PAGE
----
the-potato-eaters-by-vincent-van-gogh
The dark earthy colours and sharp angles tell of a harsh life. (Photo Credit: Vincent Van Gogh, Public Domain)

Sometimes there is a piece of art that sticks with you. For me, that piece is Vincent Van Gogh’s The Potato Eaters.

I’ve never known why, but every time I am in the same building as the earthy-coloured painting, it is the one that I spend the most time in front of. So it came as a surprise when I learned that The Potato Eaters had been based on an actual family–De Groot van Rooij–in Nuenen, a Dutch town in the province of North Brabant, about an hour and 20 minutes from where I lived.

It wasn’t Vincent’s intention to create accurate portraits of this family. He was aiming to show how harsh and arduous country life was. A family so poor that there are potatoes on the table rather than bread; and sharp boney fingers and faces rather than round plump ones. In a letter to his brother Theo, van Gogh explained:

“You see, I really have wanted to make it so that people get the idea that these folk, who are eating their potatoes by the light of their little lamp, have tilled the earth themselves with these hands they are putting in the dish, and so it speaks of manual labor and that they have thus honestly earned their food.”

The Spanish introduced the potato to Europe in the second half of the 16th-century. Despite a slow, distrustful start, the potato soon became an important food staple. However, in 1845 the Dutch potato crop was attacked by fungus. In a country estimated to be the most potato-dependent European country (after Ireland), the potatoes in Van Gogh’s 1885 painting take on even more significance and importance. As the potato fields began to flourish once again, peasant country life (and diet) remained frugal and hard.

Nowadays the house of the potato eaters no longer exists. There is one similar, near Vincentre–a museum dedicated to Vincent, his family, his life, and his work. Other moments from his life can also be found in Nuenen–the watermill he painted, the house he shared with his family, and a tree-framed view of the local church, from the back garden.

Vincentre-Nuenen-The Netherlands
If you want to learn more about Vincent Van Gogh’s life (in Nuenen), then a visit to Vincentre is in order. (Photo Credit: Heather Tucker)

And when you are done exploring, you can head to De Aardappeleters (in Dutch: The Potato Eaters) and indulge in a portion of fries, in Vincent’s honour.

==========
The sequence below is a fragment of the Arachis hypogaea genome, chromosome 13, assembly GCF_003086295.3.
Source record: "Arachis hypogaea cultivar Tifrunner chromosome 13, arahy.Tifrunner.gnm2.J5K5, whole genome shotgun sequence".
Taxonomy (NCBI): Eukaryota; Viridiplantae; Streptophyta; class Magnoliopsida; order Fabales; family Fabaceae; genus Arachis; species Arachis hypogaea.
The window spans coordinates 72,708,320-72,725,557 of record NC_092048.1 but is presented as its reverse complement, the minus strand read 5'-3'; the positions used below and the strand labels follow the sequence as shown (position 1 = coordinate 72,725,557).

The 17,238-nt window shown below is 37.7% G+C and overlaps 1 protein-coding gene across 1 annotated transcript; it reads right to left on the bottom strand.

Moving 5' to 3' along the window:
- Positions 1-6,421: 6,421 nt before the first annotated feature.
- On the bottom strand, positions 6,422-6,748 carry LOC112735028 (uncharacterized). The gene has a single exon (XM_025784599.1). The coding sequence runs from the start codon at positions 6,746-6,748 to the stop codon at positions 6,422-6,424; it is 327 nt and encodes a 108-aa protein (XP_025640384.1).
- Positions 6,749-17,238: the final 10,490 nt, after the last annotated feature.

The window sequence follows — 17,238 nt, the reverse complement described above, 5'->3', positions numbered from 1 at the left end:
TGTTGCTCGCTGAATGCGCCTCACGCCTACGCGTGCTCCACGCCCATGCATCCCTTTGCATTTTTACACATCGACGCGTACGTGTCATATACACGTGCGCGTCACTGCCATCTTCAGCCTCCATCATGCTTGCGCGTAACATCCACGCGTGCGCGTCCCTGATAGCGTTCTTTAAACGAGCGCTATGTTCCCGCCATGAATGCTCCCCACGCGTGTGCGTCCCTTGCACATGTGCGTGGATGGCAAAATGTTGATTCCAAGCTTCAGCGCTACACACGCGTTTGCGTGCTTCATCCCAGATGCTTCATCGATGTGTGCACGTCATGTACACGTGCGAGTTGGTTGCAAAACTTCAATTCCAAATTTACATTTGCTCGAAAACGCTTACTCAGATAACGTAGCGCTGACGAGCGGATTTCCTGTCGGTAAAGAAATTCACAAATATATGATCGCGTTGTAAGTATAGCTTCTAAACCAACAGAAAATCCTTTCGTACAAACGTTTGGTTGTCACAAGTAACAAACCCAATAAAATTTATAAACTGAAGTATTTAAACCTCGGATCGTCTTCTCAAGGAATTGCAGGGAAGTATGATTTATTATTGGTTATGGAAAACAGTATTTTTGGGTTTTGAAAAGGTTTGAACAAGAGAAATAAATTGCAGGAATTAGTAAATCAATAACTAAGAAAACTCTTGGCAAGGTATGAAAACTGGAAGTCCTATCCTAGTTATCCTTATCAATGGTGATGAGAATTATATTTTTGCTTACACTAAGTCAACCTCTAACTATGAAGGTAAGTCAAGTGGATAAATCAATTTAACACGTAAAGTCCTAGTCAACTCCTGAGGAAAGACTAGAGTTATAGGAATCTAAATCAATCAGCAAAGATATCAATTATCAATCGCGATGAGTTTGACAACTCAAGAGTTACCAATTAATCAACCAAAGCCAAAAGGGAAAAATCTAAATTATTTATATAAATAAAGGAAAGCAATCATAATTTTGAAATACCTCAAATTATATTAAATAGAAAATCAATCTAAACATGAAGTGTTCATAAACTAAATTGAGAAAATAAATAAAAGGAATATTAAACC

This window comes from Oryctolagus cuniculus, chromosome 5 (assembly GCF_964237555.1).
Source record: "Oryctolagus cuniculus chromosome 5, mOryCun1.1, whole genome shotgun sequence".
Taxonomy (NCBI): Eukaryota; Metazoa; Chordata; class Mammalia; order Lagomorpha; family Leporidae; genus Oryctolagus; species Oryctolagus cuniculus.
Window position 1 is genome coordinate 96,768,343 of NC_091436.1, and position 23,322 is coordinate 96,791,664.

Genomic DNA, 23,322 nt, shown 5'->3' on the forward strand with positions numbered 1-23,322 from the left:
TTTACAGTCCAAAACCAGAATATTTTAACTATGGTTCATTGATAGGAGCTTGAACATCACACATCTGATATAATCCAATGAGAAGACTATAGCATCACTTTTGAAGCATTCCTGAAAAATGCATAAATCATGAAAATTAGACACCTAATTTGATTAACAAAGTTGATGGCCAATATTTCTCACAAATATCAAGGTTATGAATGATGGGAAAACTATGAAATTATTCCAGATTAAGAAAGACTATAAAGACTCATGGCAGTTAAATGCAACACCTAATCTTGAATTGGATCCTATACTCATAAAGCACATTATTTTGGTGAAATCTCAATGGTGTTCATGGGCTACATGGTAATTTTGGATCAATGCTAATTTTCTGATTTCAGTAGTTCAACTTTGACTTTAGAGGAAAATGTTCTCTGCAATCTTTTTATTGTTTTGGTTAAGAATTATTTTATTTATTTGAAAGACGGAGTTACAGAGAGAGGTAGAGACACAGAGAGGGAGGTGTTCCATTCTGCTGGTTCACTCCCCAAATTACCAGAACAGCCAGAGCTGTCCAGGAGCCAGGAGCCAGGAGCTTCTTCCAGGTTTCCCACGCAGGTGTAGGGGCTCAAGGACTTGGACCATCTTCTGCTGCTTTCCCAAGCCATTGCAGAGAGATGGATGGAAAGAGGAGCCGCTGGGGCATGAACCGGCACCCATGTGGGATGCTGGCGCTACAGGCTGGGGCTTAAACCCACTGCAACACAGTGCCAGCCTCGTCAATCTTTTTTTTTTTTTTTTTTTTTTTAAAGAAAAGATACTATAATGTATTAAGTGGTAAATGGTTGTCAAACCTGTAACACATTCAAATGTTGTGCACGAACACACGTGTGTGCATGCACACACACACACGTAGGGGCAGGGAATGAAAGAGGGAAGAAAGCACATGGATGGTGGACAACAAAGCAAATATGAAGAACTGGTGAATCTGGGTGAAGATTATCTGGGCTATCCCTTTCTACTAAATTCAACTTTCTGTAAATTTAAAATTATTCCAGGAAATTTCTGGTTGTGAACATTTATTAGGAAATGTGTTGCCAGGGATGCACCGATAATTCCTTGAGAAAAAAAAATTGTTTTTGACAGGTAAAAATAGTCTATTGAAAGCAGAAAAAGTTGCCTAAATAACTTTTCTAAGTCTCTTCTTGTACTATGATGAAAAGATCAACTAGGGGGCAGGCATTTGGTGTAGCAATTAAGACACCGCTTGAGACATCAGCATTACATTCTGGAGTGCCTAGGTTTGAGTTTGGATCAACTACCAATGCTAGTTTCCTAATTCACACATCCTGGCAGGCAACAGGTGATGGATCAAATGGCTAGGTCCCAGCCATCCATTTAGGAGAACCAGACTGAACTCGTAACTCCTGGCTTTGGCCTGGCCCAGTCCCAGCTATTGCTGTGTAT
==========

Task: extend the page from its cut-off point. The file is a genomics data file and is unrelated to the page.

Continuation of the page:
Pack Your Bags

Nuenen is situated towards the south-east of the Netherlands. With chilly winters and temperate summers the best months to visit are March through September. Rain and chilly nights are not unusual, so be sure to pack rain gear and something a little warmer for the evenings. The Netherlands is on European Standard Time (EST) and is one hour ahead of Greenwich Mean Time (GMT), in the summer months you can enjoy long, light evenings. Throughout the Netherlands the Euro (EUR) is the official currency.

Getting There

Nuenen is about a 12-minute drive from the Dutch city of Eindhoven. There are various (free) parking spaces around “the park” in the centre of Nuenen. There are also four car parks about 150 metres away. If you are travelling by public transport, you will want to take the train to Eindhoven Central Station. From there bus lines 21, 22, 121, and 122 will all get you to Nuenen.

Don’t Miss

There are no fewer than 23 locations in Nuenen with a direct link to Van Gogh. Fourteen of these locations were painted by Van Gogh and have not changed since then. You can guide yourself around these locations via the information poles throughout the town. Each one provides further information in both Dutch and English. A major highlight is Van Gogh’s former family home.

Opwetten Water Mill was one of the locations Vincent Van Gogh painted and drew. It is only a short bike ride from Nuenen’s centre. It is also a great place to sit, relax, and enjoy something to eat.

This is the area of the sparkly Van Gogh – Roosegaarde bicycle path, which is based on the painting Starry Night by Van Gogh.

Further Information

For more information about Nuenen, be sure to visit the Van Gogh Village Nuenen website and/or the information desk at Vincentre.

During her visit, Heather Tucker was a guest of Visit Brabant and Van Gogh Village Nuenen.

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About Heather Tucker

Heather is a writer, photographer and explorer of the world with bylines in Archaeology Magazine, Porthole Cruise Magazine, Taste & Travel, amongst others. She is addicted to pen, paper, hotels, organisation and hippos. In addition to Travel Gluttons, you can find her over at Cloggie Central.

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